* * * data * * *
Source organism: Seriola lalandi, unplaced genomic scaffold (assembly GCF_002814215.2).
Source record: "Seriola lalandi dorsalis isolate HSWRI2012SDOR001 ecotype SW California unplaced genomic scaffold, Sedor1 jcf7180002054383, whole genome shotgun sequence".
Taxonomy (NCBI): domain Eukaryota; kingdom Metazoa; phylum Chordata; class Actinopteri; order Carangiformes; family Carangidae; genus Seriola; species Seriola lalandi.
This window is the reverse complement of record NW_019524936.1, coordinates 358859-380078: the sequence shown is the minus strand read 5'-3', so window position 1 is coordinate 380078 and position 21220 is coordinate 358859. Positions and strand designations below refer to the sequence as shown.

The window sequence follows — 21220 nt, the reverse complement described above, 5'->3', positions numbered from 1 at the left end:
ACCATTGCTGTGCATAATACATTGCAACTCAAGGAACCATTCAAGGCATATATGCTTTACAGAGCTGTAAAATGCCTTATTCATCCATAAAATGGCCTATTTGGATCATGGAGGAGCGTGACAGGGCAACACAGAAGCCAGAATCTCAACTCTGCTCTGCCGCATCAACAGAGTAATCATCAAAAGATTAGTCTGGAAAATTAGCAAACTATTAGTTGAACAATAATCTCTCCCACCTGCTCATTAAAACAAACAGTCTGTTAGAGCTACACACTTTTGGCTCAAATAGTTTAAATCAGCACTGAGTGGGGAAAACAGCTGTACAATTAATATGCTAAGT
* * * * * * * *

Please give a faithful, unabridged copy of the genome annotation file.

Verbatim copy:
Source organism: Seriola lalandi, unplaced genomic scaffold (assembly GCF_002814215.2).
Source record: "Seriola lalandi dorsalis isolate HSWRI2012SDOR001 ecotype SW California unplaced genomic scaffold, Sedor1 jcf7180002054383, whole genome shotgun sequence".
Taxonomy (NCBI): domain Eukaryota; kingdom Metazoa; phylum Chordata; class Actinopteri; order Carangiformes; family Carangidae; genus Seriola; species Seriola lalandi.
This window is the reverse complement of record NW_019524936.1, coordinates 358859-380078: the sequence shown is the minus strand read 5'-3', so window position 1 is coordinate 380078 and position 21220 is coordinate 358859. Positions and strand designations below refer to the sequence as shown.

The window sequence follows — 21220 nt, the reverse complement described above, 5'->3', positions numbered from 1 at the left end:
ACCATTGCTGTGCATAATACATTGCAACTCAAGGAACCATTCAAGGCATATATGCTTTACAGAGCTGTAAAATGCCTTATTCATCCATAAAATGGCCTATTTGGATCATGGAGGAGCGTGACAGGGCAACACAGAAGCCAGAATCTCAACTCTGCTCTGCCGCATCAACAGAGTAATCATCAAAAGATTAGTCTGGAAAATTAGCAAACTATTAGTTGAACAATAATCTCTCCCACCTGCTCATTAAAACAAACAGTCTGTTAGAGCTACACACTTTTGGCTCAAATAGTTTAAATCAGCACTGAGTGGGGAAAACAGCTGTACAATTAATATGCTAAGT